By Cecilia Samartin:
Ever since I was old enough to understand I was born in a country that was not my home, I began to understand the paradox that is Cuba. She is well known for her sparkling beaches, conga music, and warm engaging people, yet for the past fifty years this so called paradise has been held in the suffocating grip of a totalitarian regime that has depleted her of dignity and hope. The tragic irony is that this beautiful island which is a vacation destination for so many sun seeking tourists throughout the world, has become a chilling prison for her people who are starved of basic necessities and terrorized by a government that values the preservation of power and ideology, and the accumulation of wealth for top officials above the lives of its own citizens.
Most Cubans struggle daily with this twisted reality even if they dare not speak of it, for speaking the truth, especially when it doesn’t coincide with the state’s perspective, is an extremely dangerous proposition. Those who do not demonstrate unwavering support for the government and all of its ventures no matter how ill conceived, live in peril. And those individuals like Dr. Oscar Biscet, who dare to speak out against the corruption they see are declared enemies of the state.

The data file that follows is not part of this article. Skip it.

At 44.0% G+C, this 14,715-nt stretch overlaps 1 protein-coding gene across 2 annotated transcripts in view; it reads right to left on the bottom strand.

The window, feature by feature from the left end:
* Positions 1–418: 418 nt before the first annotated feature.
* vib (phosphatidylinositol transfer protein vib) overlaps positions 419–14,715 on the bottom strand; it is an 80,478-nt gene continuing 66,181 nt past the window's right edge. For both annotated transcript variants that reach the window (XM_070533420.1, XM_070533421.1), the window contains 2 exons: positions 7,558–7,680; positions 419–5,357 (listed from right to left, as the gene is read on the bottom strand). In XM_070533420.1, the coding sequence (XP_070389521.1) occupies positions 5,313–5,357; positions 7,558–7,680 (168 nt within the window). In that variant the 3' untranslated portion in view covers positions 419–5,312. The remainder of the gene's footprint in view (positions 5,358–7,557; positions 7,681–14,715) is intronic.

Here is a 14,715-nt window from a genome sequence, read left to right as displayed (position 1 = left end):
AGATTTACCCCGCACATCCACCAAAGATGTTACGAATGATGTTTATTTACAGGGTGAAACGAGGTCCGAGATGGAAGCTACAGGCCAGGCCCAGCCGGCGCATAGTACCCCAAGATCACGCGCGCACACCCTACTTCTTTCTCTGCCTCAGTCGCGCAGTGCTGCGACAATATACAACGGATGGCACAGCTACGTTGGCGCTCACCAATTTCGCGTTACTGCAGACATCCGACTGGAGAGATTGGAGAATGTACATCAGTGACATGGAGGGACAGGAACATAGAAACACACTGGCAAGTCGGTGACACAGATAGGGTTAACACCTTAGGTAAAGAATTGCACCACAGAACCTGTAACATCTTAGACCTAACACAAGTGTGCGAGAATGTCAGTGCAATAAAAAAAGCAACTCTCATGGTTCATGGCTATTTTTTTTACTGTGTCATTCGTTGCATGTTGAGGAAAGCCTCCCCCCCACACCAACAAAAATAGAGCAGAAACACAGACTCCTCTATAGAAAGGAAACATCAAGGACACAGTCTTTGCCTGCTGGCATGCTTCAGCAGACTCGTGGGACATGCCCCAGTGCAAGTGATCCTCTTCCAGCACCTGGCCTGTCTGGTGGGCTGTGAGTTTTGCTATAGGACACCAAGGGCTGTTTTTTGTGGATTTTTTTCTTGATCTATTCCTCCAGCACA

Dr. Biscet, an internal medicine physician, was first targeted by the government when he published a paper to denounce the Cuban practice of late term abortions which resulted in the systematic killing of living infants. Immediately afterward, the state revoked his medical license, and he was kicked out of his home. A great admirer of Dr. Martin Luther King Jr., he conducted meetings to teach the principles of peaceful civil disobedience, but the government was further incensed and attempted to silence Dr. Biscet by denigrating him as a spy and a mercenary, beating him, harassing his family, and finally condemning him to twenty five years in prison under the most inhumane conditions imaginable. He was released after eleven years, and remains closely monitored by government agents, yet this hasn’t stopped him from founding the Lawton Foundation which, among other things, calls for the country’s adoption of the International Declaration of Human Rights, which the Cuban government rejects.